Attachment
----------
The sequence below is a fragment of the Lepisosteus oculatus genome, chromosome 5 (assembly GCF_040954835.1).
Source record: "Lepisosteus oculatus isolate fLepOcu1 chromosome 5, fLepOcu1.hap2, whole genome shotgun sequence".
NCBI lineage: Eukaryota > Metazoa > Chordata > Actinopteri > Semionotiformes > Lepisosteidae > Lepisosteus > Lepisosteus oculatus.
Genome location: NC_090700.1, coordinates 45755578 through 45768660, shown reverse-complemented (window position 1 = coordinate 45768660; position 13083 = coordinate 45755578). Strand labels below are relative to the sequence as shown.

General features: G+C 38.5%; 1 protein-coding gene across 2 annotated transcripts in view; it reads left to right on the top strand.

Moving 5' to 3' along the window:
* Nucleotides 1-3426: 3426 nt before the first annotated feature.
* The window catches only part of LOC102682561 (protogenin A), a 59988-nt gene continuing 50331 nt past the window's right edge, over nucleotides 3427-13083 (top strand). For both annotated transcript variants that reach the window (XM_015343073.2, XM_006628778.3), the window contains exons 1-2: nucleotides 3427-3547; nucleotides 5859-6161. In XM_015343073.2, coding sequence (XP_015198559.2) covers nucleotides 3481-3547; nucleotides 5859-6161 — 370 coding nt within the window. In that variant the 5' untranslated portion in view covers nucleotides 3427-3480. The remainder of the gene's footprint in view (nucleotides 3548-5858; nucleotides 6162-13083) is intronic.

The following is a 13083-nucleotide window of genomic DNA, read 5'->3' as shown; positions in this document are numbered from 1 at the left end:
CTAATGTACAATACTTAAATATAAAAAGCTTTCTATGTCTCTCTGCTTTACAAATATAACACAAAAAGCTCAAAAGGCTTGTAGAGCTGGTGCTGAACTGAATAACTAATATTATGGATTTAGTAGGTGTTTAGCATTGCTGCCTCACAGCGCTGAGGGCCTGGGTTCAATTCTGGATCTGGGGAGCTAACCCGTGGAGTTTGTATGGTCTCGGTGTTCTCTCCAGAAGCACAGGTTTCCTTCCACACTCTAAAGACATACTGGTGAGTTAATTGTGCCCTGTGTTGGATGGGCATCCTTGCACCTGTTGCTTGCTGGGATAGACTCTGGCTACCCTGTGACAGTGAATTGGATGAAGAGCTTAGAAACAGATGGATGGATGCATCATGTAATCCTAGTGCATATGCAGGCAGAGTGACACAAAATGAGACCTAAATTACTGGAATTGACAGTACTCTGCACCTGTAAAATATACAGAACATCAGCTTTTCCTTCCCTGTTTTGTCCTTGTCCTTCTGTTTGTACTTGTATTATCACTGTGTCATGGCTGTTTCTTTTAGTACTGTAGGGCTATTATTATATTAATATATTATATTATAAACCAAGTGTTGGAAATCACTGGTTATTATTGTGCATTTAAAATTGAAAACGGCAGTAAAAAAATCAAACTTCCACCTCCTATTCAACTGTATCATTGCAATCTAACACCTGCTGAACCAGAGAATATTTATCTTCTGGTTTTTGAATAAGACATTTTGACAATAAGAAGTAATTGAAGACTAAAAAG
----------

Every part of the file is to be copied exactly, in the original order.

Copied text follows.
The sequence below is a fragment of the Lepisosteus oculatus genome, chromosome 5 (assembly GCF_040954835.1).
Source record: "Lepisosteus oculatus isolate fLepOcu1 chromosome 5, fLepOcu1.hap2, whole genome shotgun sequence".
NCBI lineage: Eukaryota > Metazoa > Chordata > Actinopteri > Semionotiformes > Lepisosteidae > Lepisosteus > Lepisosteus oculatus.
Genome location: NC_090700.1, coordinates 45755578 through 45768660, shown reverse-complemented (window position 1 = coordinate 45768660; position 13083 = coordinate 45755578). Strand labels below are relative to the sequence as shown.

General features: G+C 38.5%; 1 protein-coding gene across 2 annotated transcripts in view; it reads left to right on the top strand.

Moving 5' to 3' along the window:
* Nucleotides 1-3426: 3426 nt before the first annotated feature.
* The window catches only part of LOC102682561 (protogenin A), a 59988-nt gene continuing 50331 nt past the window's right edge, over nucleotides 3427-13083 (top strand). For both annotated transcript variants that reach the window (XM_015343073.2, XM_006628778.3), the window contains exons 1-2: nucleotides 3427-3547; nucleotides 5859-6161. In XM_015343073.2, coding sequence (XP_015198559.2) covers nucleotides 3481-3547; nucleotides 5859-6161 — 370 coding nt within the window. In that variant the 5' untranslated portion in view covers nucleotides 3427-3480. The remainder of the gene's footprint in view (nucleotides 3548-5858; nucleotides 6162-13083) is intronic.

The following is a 13083-nucleotide window of genomic DNA, read 5'->3' as shown; positions in this document are numbered from 1 at the left end:
CTAATGTACAATACTTAAATATAAAAAGCTTTCTATGTCTCTCTGCTTTACAAATATAACACAAAAAGCTCAAAAGGCTTGTAGAGCTGGTGCTGAACTGAATAACTAATATTATGGATTTAGTAGGTGTTTAGCATTGCTGCCTCACAGCGCTGAGGGCCTGGGTTCAATTCTGGATCTGGGGAGCTAACCCGTGGAGTTTGTATGGTCTCGGTGTTCTCTCCAGAAGCACAGGTTTCCTTCCACACTCTAAAGACATACTGGTGAGTTAATTGTGCCCTGTGTTGGATGGGCATCCTTGCACCTGTTGCTTGCTGGGATAGACTCTGGCTACCCTGTGACAGTGAATTGGATGAAGAGCTTAGAAACAGATGGATGGATGCATCATGTAATCCTAGTGCATATGCAGGCAGAGTGACACAAAATGAGACCTAAATTACTGGAATTGACAGTACTCTGCACCTGTAAAATATACAGAACATCAGCTTTTCCTTCCCTGTTTTGTCCTTGTCCTTCTGTTTGTACTTGTATTATCACTGTGTCATGGCTGTTTCTTTTAGTACTGTAGGGCTATTATTATATTAATATATTATATTATAAACCAAGTGTTGGAAATCACTGGTTATTATTGTGCATTTAAAATTGAAAACGGCAGTAAAAAAATCAAACTTCCACCTCCTATTCAACTGTATCATTGCAATCTAACACCTGCTGAACCAGAGAATATTTATCTTCTGGTTTTTGAATAAGACATTTTGACAATAAGAAGTAATTGAAGACTAAAAAG